What do Bonteheuwel, Langa and Crossroads on the Cape Flats have in common? They are among the many communities that suffered oppression and violence under colonialism and apartheid and continue to suffer under similar conditions in the post-apartheid era.
They survived the many forms of violence and oppression inflicted on people classified as black or coloured under apartheid. They were also involved in the bottom-up resistance of the mass democratic movement in alliance with the national liberation struggle, which turned everyday living spaces into war zones.
Their memories are of humiliation, violence and loss, but it is the current realities that make those memories unbearable. Present conditions turn past memories into a collective sense of despair, because there is an unbearable feeling that the past losses were all for nothing.
This is movingly captured in the words of a Bonteheuwel resident.
“So a lot of our children who were in the struggle, they are still suffering … they remember a lot of things up until now and it is still hurting them a lot … and for me the reason why I am feeling hurt is to think that all this effort, this hurt, this pain and injury that we went through, it looks like it will be all for nothing.”
This was recorded during life-history research in the three aforementioned areas, which was undertaken to help to understand the relationship between past and present violence. This study formed part of the project on trauma, memory and representations of the past being led by Pumla Gobodo-Madikizela of the Historical Trauma and Transformation Initiative at Stellenbosch University.
The deep despair, captured in the phrase “it was all for nothing”, is shared in many of the 60 stories collected.
But besides memories of pain, humiliation and loss under apartheid and colonialism, people also share positive memories about the struggle. They recall the sacrifice they made in terms of their own bodies and blood, their families, their wages and their education.
But, when they reflect on the humiliating conditions of the present, the sense of betrayal sours their pride. What was once seen as the solution and source of new hope and a better life has become a source of pain. People feel that politicians have led them into a future filled with darkness, where people are abandoned and left to die.
The way in which past and present and personal and social experiences are tied up in a complex knot asks us to rethink the very theoretical concepts that we use to understand memory and suffering, namely trauma.
We have inherited our concept of it from the work of Sigmund Freud in psychology and later from the work of the post-Holocaust theorists attempting to understand the repercussions of that tragedy on collective memory.
Trauma is the concept we use to understand how memories of overwhelmingly painful experiences from the past return to haunt our present and affect our future. But this understanding assumes many things that do not fit in with the South African experience.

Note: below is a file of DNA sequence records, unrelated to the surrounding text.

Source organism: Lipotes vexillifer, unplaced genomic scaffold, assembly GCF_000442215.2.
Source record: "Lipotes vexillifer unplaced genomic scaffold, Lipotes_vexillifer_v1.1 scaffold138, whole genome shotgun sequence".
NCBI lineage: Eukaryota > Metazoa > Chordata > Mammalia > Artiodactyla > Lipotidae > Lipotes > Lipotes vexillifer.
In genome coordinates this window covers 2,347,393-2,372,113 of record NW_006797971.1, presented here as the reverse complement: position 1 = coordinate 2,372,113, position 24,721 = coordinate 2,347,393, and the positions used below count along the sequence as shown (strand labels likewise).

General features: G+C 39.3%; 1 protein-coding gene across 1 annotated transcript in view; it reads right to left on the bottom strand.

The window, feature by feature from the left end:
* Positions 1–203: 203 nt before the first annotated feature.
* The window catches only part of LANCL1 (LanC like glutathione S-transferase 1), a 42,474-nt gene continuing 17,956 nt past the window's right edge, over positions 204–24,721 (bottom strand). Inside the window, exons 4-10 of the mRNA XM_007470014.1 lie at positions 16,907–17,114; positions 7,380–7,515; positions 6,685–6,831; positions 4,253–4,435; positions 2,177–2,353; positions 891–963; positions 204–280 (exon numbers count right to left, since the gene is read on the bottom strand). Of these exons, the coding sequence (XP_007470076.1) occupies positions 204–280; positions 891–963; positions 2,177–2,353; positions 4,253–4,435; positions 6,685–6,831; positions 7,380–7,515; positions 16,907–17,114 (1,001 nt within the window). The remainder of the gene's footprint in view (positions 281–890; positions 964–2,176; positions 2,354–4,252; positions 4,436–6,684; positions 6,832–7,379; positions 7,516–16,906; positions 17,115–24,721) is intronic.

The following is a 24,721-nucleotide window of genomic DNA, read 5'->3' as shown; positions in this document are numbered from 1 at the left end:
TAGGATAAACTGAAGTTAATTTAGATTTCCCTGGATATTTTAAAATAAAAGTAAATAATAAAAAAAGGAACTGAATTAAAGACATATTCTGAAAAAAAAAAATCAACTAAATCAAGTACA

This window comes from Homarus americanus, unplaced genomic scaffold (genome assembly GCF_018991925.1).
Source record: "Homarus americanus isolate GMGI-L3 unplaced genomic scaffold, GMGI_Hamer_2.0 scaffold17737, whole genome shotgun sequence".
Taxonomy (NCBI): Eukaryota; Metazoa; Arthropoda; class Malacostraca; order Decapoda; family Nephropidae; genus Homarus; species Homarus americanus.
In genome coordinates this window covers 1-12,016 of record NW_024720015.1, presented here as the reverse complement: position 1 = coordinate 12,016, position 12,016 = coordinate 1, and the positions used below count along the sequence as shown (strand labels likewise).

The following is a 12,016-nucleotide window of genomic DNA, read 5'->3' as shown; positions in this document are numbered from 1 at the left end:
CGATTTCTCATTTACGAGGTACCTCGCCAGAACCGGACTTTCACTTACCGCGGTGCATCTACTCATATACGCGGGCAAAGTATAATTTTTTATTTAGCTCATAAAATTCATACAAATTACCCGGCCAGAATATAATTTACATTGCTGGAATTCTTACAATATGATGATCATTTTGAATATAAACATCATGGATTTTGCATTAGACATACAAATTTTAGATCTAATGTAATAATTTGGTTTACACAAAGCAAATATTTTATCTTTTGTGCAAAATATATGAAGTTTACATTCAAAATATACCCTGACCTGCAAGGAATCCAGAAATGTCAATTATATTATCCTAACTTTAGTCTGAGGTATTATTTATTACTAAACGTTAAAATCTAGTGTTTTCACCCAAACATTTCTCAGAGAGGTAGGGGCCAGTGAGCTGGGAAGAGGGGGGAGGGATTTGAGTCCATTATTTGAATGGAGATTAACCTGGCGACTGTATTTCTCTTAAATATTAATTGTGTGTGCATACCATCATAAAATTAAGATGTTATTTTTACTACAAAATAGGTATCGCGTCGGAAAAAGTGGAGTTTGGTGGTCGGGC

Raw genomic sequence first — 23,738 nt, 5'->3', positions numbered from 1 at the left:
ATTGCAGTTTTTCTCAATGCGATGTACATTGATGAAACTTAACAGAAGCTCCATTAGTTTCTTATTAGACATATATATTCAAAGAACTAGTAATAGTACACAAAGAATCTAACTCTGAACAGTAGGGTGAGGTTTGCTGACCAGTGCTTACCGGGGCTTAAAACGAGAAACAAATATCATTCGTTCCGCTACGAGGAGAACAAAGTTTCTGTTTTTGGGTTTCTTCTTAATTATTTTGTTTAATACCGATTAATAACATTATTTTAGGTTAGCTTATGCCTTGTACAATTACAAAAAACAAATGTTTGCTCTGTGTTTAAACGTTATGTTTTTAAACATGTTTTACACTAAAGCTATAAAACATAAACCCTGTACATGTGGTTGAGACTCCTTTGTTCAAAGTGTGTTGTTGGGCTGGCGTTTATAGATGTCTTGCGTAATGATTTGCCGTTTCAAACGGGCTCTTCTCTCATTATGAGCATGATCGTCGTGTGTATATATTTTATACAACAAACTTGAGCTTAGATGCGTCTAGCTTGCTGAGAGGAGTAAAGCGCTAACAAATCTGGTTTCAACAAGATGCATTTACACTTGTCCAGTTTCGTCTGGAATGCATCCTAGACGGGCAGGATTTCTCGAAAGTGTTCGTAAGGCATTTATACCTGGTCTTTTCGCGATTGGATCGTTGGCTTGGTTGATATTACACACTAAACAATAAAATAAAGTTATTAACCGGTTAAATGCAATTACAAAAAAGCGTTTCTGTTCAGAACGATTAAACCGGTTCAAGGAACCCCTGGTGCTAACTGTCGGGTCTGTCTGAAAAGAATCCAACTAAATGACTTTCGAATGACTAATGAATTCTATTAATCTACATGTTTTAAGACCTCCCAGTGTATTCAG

When we uncritically apply the Western psychological concept of trauma, we assume that the haunting quality of traumatic memory is located in the individual’s internal psyche and that this “pathological” memory is the result of a single overwhelming event.
In contrast, the violence of our past was not a single event but rather continued over time (racism and poverty) and into the present (the betrayal people feel in relation to the post-apartheid government).
To understand the nature of post-apartheid trauma and the concomitant collective despair requires that we rethink our inherited assumptions about trauma and healing.
We hear a story about how present socioeconomic and political suffering haunts the past as much as the past haunts the present. Post-apartheid trauma requires that we conceptualise the knotting together of psychological, political and socioeconomic conditions if we want to understand the complex nature of suffering in South Africa.
The stories from Crossroads, Langa and Bonteheuwel indicate that, for memories of past pain to heal at the psychological level, many South Africans need to see social inclusion, political recognition and material change.
This is what they hoped liberation would bring and why they sacrificed so much.
Until the everyday lives of people reflect this kind of political, social and economic transformation, the wounds of the past will not heal and will continue to haunt our future.
Kim Wale is a senior postdoctoral fellow at the Historical Trauma and Transformation Initiative at Stellenbosch University. She is author of South Africa’s Struggle to Remember: Contested Memories of Squatter Resistance in the Western Cape